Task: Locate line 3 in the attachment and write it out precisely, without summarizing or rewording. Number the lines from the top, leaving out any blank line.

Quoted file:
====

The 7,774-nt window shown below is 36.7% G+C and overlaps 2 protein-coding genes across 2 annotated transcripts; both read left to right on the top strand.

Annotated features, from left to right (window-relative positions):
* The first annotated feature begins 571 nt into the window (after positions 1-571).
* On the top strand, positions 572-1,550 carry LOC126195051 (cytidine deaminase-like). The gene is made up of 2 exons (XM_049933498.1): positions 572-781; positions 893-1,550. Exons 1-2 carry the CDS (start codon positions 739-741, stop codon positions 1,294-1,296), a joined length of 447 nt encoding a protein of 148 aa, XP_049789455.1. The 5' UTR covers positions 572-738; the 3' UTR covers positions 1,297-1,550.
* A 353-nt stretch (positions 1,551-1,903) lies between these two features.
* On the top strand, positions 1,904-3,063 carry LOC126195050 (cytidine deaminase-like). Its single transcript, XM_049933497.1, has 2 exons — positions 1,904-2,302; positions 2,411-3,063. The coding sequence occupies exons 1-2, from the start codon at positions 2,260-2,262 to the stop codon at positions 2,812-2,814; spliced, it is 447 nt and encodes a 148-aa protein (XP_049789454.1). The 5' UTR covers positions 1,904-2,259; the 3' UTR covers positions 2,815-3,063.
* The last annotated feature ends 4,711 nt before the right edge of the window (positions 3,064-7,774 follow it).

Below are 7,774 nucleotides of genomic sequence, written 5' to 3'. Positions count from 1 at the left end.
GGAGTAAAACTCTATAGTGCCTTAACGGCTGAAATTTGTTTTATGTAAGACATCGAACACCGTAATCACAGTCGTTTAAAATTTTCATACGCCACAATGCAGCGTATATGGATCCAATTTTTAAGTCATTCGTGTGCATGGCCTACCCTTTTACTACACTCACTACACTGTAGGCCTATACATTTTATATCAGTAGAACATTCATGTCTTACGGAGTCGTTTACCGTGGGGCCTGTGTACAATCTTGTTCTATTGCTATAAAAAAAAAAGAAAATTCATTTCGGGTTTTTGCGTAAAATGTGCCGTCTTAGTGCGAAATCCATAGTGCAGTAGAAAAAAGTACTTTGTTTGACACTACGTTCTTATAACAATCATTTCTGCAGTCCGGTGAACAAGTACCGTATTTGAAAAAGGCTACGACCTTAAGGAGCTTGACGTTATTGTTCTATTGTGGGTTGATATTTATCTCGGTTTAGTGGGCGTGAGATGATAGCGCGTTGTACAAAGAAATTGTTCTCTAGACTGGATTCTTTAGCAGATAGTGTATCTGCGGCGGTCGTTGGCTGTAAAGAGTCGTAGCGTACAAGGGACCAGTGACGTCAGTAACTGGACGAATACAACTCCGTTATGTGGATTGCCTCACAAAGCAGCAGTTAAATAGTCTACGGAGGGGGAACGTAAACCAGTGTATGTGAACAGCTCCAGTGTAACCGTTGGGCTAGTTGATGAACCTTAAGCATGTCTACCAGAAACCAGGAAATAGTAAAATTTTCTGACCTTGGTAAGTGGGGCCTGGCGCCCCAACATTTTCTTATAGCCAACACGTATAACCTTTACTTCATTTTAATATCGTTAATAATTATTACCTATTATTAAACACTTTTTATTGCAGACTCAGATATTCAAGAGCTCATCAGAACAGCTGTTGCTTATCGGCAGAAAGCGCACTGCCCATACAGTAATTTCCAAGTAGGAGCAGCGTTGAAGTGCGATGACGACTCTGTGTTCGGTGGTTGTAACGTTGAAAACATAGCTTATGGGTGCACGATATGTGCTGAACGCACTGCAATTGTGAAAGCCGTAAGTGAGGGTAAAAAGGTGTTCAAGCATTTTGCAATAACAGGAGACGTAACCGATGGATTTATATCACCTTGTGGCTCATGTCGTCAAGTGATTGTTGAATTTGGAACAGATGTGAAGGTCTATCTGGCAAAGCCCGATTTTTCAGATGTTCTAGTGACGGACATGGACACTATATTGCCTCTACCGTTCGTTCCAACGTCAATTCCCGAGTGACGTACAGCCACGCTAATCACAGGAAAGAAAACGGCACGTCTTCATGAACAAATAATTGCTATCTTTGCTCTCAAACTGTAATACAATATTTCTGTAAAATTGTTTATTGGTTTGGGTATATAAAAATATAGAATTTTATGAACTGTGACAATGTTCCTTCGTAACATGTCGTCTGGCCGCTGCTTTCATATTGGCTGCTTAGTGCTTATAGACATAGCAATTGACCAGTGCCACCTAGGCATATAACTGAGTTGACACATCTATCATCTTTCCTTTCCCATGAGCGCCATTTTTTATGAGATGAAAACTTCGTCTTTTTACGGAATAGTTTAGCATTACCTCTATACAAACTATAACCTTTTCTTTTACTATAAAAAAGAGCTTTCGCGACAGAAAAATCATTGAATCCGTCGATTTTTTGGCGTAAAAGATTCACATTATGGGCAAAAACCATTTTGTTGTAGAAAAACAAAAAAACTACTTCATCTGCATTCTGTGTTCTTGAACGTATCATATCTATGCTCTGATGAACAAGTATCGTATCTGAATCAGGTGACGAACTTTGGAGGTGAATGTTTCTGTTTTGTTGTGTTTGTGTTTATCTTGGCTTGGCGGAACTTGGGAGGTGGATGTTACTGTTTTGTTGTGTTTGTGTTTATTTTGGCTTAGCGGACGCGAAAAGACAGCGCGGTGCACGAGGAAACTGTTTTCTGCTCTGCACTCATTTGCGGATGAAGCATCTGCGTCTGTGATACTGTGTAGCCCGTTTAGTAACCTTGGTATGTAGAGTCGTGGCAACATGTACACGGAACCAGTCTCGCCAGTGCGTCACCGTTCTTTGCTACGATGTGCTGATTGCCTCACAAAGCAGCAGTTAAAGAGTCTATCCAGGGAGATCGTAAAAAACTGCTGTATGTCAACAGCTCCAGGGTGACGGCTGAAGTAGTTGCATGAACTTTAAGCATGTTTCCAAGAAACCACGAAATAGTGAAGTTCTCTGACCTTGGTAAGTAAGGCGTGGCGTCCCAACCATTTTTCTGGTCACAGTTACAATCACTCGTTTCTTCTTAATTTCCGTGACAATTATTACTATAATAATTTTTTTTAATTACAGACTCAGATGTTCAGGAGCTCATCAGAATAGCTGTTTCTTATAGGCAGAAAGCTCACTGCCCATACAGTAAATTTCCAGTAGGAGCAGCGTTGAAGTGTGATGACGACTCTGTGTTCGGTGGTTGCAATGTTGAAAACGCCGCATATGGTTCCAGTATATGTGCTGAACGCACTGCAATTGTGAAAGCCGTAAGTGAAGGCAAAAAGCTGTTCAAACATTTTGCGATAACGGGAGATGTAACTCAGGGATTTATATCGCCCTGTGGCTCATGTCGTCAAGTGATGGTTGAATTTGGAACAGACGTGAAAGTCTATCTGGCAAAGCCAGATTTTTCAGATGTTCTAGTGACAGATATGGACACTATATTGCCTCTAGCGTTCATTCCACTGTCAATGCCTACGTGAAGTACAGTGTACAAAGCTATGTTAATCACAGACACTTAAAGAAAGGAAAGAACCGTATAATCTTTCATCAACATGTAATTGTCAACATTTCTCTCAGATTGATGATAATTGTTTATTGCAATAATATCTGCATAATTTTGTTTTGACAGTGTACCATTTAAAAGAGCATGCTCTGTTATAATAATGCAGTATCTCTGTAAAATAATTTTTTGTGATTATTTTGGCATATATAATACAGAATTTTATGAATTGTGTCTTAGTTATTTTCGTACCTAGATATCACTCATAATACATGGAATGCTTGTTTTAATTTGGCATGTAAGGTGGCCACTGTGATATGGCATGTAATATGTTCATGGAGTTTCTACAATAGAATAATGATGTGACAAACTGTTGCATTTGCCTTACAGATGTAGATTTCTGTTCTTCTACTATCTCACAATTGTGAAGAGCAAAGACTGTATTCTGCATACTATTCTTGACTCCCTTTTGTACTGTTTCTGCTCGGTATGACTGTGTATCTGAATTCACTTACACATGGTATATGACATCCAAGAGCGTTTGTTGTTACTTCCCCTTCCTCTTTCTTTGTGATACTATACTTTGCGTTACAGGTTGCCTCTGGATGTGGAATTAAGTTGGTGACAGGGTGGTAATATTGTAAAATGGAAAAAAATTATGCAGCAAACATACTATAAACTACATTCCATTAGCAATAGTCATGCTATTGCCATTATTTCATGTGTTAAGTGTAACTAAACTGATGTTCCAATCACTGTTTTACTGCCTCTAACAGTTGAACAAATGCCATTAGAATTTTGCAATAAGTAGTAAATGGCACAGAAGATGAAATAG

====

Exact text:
* The first annotated feature begins 571 nt into the window (after positions 1-571).